The Arkansas River Low Water Dams and Public Access/Recreational Improvement

Schematic Design and Cost Estimates

Apr. ’15 / 60 pages, 8 Appendices and Final Presentation

This document prepared in April 2015 summarizes the results of the schematic design process and defines the multiple project components that have been envisioned as a result of previous reports and studies related to developing the Arkansas River as a community resource for Tulsa County. This definition of project components was then used to develop cost estimates for the related improvements and associated requirements for implementation. Project components included in this schematic design process were derived from the 2009 Preliminary Project Management Plan (also available on this website) and include proposed low-water dams, public access, recreational amenities, bank stabilization, environmental improvements and other key elements.


The Arkansas River Corridor Master Plan

Preceded by decades of discussion about Arkansas River improvements and development potential, citizens, county and local officials, and the U.S. Army Corps of Engineers (USACE) produced and adopted the Arkansas River Corridor Master Plan in 2005.

The three-part plan begins with the Vision Plan, completed in 2004, which, through an open, public process, identified the public’s ‘vision’ for Arkansas River improvements and potential development along the 42 miles of river in Tulsa County.  Public input identified many desires and much support for improvements to the river.  These desires included ‘more water in the river’; development (read more)

Documents of the Master Plan

Below are the three documents that form the Arkansas River Corridor Master Plan for the 42 miles of Arkansas River flowing through Tulsa County.   (Click to download.)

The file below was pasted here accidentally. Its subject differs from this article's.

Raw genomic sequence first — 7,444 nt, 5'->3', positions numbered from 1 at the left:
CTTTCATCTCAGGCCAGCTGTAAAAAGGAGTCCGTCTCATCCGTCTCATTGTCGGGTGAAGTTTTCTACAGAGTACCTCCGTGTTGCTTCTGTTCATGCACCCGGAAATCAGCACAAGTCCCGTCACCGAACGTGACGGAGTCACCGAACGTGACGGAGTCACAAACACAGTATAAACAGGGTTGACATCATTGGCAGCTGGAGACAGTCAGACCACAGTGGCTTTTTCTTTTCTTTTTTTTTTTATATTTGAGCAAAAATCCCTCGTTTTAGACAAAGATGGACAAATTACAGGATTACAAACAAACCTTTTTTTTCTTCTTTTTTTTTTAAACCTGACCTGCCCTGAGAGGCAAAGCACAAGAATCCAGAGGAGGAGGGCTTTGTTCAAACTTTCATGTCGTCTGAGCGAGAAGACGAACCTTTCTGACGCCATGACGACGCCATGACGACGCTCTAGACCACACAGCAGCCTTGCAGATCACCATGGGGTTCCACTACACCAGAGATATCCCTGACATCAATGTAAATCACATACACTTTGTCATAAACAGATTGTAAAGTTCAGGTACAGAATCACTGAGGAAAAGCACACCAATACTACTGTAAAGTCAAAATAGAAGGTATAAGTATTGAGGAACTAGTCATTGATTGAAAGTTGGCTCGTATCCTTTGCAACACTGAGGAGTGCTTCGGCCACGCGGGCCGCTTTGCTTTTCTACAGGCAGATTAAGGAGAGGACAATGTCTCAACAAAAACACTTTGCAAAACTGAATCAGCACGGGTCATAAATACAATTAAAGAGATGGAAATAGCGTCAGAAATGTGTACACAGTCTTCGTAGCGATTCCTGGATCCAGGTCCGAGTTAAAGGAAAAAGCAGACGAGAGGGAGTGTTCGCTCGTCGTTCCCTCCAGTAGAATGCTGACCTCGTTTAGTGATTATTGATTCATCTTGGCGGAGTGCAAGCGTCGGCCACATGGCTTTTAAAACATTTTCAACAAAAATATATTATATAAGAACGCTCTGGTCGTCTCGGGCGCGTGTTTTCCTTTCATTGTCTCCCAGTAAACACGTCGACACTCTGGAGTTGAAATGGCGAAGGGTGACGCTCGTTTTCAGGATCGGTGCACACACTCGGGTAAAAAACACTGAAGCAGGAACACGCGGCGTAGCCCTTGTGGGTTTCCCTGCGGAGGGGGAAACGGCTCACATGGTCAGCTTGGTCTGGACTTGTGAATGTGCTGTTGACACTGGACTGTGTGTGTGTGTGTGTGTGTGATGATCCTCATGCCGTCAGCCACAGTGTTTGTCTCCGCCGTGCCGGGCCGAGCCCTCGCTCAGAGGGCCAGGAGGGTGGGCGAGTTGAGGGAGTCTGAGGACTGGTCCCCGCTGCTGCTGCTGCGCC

Phase I — Vision Plan

Aug. ’04 / 23 pages and 3 attachments

This is the big-picture vision developed by stakeholders and citizens. Summaries and sketches describe short-term, mid-term, and long-term (over ten years) projects envisioned for the 42 miles of Arkansas River in Tulsa County. The scope of projects is inclusive, from low-water dams to riverside development.



Phase II — Arkansas River Corridor Master Plan

Oct. ’05 / 283 pages and 12 appendices

Prepared for the Indian Nations Council of Governments (INCOG) and the Corp of Engineers, this study presents the history and habitats of the River. It evaluates, in detail, the opportunities and constraints of the proposed Vision Plan projects.  The Master Plan presents potential locations of new low-water dams and conceptual development and recreation areas along the banks of the corridor. The Master Plan is presented in three files and 13 appendices, for easier downloads.


Phase III — Ecosystem Restoration Plan

Feb. ’09 / 76 pages and 5 environmental data reports

This study provides the baseline environmental data for the river corridor, including seasonal data collection for flora and fauna, water quality, and endangered species, and the initial cultural resources inventory and evaluation. Specifically addressed are ecosystem restoration needs and recommendations for low-water dam design and operation.



Ph 4Phase IV — Preliminary Project Management Plan

Feb.’10 / 58 pages plus 23 appendices & ’11 USGS Sediment Study

This Preliminary Project Management Plan addresses guidelines and procedures for the next phase of the Arkansas River Corridor Projects, and serves as the basis for the final Project Management Plan.  It includes reports and technical documents prepared for the river corridor, a project schedule and recommendations for further studies.  The report identifies opportunities, problems, and constraints associated with three proposed low-water dams (Sand Springs, South Tulsa/Jenks and Bixby) and the existing Zink Dam modifications.

Arkansas River Corridor Feasibility Report and Integrated Environmental Assessment

Mar. ’18 / 181 pages plus appendices

This Feasibility Report, completed by the United States Army Corps of Engineers (USACE), Tulsa District, presents the potential for ecosystem restoration opportunities along a 42-mile corridor of the Arkansas River in Tulsa County. The river has served as an important habitat for the nation’s wildlife that live, breed, and migrate through the Arkansas River ecosystem. This study evaluated the components of the 2005 Arkansas River Corridor Master Plan and determined that there is a Federal interest that aligns with the USACE goal of a healthy ecosystem structure and function along the Arkansas River.